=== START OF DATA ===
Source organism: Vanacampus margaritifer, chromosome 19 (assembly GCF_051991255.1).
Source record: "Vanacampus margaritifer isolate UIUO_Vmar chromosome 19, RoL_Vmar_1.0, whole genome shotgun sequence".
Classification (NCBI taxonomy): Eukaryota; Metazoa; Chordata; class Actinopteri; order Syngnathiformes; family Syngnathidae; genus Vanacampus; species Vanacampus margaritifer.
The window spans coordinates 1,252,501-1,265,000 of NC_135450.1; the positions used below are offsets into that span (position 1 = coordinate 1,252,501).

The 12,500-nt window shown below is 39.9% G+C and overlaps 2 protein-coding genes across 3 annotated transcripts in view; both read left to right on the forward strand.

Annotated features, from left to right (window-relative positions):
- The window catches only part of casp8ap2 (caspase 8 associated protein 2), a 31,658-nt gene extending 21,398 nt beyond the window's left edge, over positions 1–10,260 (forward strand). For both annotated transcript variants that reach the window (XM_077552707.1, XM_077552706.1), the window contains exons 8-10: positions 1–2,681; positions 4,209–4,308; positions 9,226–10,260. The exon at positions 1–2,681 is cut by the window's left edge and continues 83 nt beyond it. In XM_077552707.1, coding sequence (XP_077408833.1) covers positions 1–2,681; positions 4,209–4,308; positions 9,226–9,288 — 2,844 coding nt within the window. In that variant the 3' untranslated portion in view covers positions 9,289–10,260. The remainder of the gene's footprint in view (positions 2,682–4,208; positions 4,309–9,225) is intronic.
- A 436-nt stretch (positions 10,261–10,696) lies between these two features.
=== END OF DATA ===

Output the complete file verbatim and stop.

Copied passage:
Source organism: Vanacampus margaritifer, chromosome 19 (assembly GCF_051991255.1).
Source record: "Vanacampus margaritifer isolate UIUO_Vmar chromosome 19, RoL_Vmar_1.0, whole genome shotgun sequence".
Classification (NCBI taxonomy): Eukaryota; Metazoa; Chordata; class Actinopteri; order Syngnathiformes; family Syngnathidae; genus Vanacampus; species Vanacampus margaritifer.
The window spans coordinates 1,252,501-1,265,000 of NC_135450.1; the positions used below are offsets into that span (position 1 = coordinate 1,252,501).

The 12,500-nt window shown below is 39.9% G+C and overlaps 2 protein-coding genes across 3 annotated transcripts in view; both read left to right on the forward strand.

Annotated features, from left to right (window-relative positions):
- The window catches only part of casp8ap2 (caspase 8 associated protein 2), a 31,658-nt gene extending 21,398 nt beyond the window's left edge, over positions 1–10,260 (forward strand). For both annotated transcript variants that reach the window (XM_077552707.1, XM_077552706.1), the window contains exons 8-10: positions 1–2,681; positions 4,209–4,308; positions 9,226–10,260. The exon at positions 1–2,681 is cut by the window's left edge and continues 83 nt beyond it. In XM_077552707.1, coding sequence (XP_077408833.1) covers positions 1–2,681; positions 4,209–4,308; positions 9,226–9,288 — 2,844 coding nt within the window. In that variant the 3' untranslated portion in view covers positions 9,289–10,260. The remainder of the gene's footprint in view (positions 2,682–4,208; positions 4,309–9,225) is intronic.
- A 436-nt stretch (positions 10,261–10,696) lies between these two features.